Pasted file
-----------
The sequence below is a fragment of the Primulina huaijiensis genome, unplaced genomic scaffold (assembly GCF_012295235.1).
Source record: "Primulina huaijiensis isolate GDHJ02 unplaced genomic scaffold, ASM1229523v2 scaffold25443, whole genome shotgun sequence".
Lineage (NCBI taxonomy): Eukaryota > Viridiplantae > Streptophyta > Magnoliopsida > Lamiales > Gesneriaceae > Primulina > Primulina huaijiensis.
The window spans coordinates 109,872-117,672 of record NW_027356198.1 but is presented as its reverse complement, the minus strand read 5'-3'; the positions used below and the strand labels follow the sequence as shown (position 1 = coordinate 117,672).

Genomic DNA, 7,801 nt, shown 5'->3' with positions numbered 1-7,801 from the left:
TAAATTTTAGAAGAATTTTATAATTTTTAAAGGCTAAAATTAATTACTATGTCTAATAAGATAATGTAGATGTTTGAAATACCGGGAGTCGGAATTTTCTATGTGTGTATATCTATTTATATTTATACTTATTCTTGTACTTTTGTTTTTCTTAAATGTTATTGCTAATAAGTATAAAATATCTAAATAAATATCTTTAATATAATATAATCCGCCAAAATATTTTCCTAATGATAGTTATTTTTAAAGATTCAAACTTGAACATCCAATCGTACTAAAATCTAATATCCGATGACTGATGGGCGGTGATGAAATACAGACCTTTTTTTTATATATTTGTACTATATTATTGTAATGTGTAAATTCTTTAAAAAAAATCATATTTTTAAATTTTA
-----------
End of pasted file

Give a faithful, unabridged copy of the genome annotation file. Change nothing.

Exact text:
The sequence below is a fragment of the Primulina huaijiensis genome, unplaced genomic scaffold (assembly GCF_012295235.1).
Source record: "Primulina huaijiensis isolate GDHJ02 unplaced genomic scaffold, ASM1229523v2 scaffold25443, whole genome shotgun sequence".
Lineage (NCBI taxonomy): Eukaryota > Viridiplantae > Streptophyta > Magnoliopsida > Lamiales > Gesneriaceae > Primulina > Primulina huaijiensis.
The window spans coordinates 109,872-117,672 of record NW_027356198.1 but is presented as its reverse complement, the minus strand read 5'-3'; the positions used below and the strand labels follow the sequence as shown (position 1 = coordinate 117,672).

Genomic DNA, 7,801 nt, shown 5'->3' with positions numbered 1-7,801 from the left:
TAAATTTTAGAAGAATTTTATAATTTTTAAAGGCTAAAATTAATTACTATGTCTAATAAGATAATGTAGATGTTTGAAATACCGGGAGTCGGAATTTTCTATGTGTGTATATCTATTTATATTTATACTTATTCTTGTACTTTTGTTTTTCTTAAATGTTATTGCTAATAAGTATAAAATATCTAAATAAATATCTTTAATATAATATAATCCGCCAAAATATTTTCCTAATGATAGTTATTTTTAAAGATTCAAACTTGAACATCCAATCGTACTAAAATCTAATATCCGATGACTGATGGGCGGTGATGAAATACAGACCTTTTTTTTATATATTTGTACTATATTATTGTAATGTGTAAATTCTTTAAAAAAAATCATATTTTTAAATTTTA